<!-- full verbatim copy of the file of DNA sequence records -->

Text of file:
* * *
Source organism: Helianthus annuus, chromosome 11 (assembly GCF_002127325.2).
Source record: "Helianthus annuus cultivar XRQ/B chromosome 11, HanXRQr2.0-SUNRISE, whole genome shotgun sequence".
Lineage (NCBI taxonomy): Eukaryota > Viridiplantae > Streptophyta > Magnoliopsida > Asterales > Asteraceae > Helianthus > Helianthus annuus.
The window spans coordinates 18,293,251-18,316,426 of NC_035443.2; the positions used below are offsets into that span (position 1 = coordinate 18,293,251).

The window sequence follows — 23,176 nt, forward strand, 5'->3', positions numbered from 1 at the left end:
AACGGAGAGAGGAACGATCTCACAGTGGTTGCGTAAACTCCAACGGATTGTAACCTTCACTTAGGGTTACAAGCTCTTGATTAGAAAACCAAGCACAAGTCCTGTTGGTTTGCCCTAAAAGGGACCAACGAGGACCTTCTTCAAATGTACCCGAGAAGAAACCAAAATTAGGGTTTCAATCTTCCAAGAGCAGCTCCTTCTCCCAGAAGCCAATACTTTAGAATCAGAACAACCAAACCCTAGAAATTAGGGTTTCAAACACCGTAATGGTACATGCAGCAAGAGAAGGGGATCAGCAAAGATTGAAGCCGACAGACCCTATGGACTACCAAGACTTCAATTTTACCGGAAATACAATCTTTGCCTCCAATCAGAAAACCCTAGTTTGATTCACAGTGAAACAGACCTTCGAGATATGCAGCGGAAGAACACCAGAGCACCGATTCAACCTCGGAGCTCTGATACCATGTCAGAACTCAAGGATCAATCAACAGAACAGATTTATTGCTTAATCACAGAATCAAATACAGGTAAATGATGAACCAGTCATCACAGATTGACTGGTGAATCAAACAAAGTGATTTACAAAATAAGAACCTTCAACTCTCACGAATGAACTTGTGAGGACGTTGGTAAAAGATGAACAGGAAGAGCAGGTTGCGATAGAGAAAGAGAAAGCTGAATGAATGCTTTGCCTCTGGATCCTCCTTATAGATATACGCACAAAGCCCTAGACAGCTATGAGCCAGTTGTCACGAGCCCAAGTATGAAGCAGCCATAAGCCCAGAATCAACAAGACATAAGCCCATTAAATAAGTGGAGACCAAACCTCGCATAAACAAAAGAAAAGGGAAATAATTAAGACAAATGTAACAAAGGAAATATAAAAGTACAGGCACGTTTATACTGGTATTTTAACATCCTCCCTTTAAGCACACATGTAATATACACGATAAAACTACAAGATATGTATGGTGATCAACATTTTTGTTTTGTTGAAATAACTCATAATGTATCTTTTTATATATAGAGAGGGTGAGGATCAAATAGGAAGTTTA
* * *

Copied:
Source organism: Helianthus annuus, chromosome 11 (assembly GCF_002127325.2).
Source record: "Helianthus annuus cultivar XRQ/B chromosome 11, HanXRQr2.0-SUNRISE, whole genome shotgun sequence".
Lineage (NCBI taxonomy): Eukaryota > Viridiplantae > Streptophyta > Magnoliopsida > Asterales > Asteraceae > Helianthus > Helianthus annuus.
The window spans coordinates 18,293,251-18,316,426 of NC_035443.2; the positions used below are offsets into that span (position 1 = coordinate 18,293,251).

The window sequence follows — 23,176 nt, forward strand, 5'->3', positions numbered from 1 at the left end:
AACGGAGAGAGGAACGATCTCACAGTGGTTGCGTAAACTCCAACGGATTGTAACCTTCACTTAGGGTTACAAGCTCTTGATTAGAAAACCAAGCACAAGTCCTGTTGGTTTGCCCTAAAAGGGACCAACGAGGACCTTCTTCAAATGTACCCGAGAAGAAACCAAAATTAGGGTTTCAATCTTCCAAGAGCAGCTCCTTCTCCCAGAAGCCAATACTTTAGAATCAGAACAACCAAACCCTAGAAATTAGGGTTTCAAACACCGTAATGGTACATGCAGCAAGAGAAGGGGATCAGCAAAGATTGAAGCCGACAGACCCTATGGACTACCAAGACTTCAATTTTACCGGAAATACAATCTTTGCCTCCAATCAGAAAACCCTAGTTTGATTCACAGTGAAACAGACCTTCGAGATATGCAGCGGAAGAACACCAGAGCACCGATTCAACCTCGGAGCTCTGATACCATGTCAGAACTCAAGGATCAATCAACAGAACAGATTTATTGCTTAATCACAGAATCAAATACAGGTAAATGATGAACCAGTCATCACAGATTGACTGGTGAATCAAACAAAGTGATTTACAAAATAAGAACCTTCAACTCTCACGAATGAACTTGTGAGGACGTTGGTAAAAGATGAACAGGAAGAGCAGGTTGCGATAGAGAAAGAGAAAGCTGAATGAATGCTTTGCCTCTGGATCCTCCTTATAGATATACGCACAAAGCCCTAGACAGCTATGAGCCAGTTGTCACGAGCCCAAGTATGAAGCAGCCATAAGCCCAGAATCAACAAGACATAAGCCCATTAAATAAGTGGAGACCAAACCTCGCATAAACAAAAGAAAAGGGAAATAATTAAGACAAATGTAACAAAGGAAATATAAAAGTACAGGCACGTTTATACTGGTATTTTAACATCCTCCCTTTAAGCACACATGTAATATACACGATAAAACTACAAGATATGTATGGTGATCAACATTTTTGTTTTGTTGAAATAACTCATAATGTATCTTTTTATATATAGAGAGGGTGAGGATCAAATAGGAAGTTTA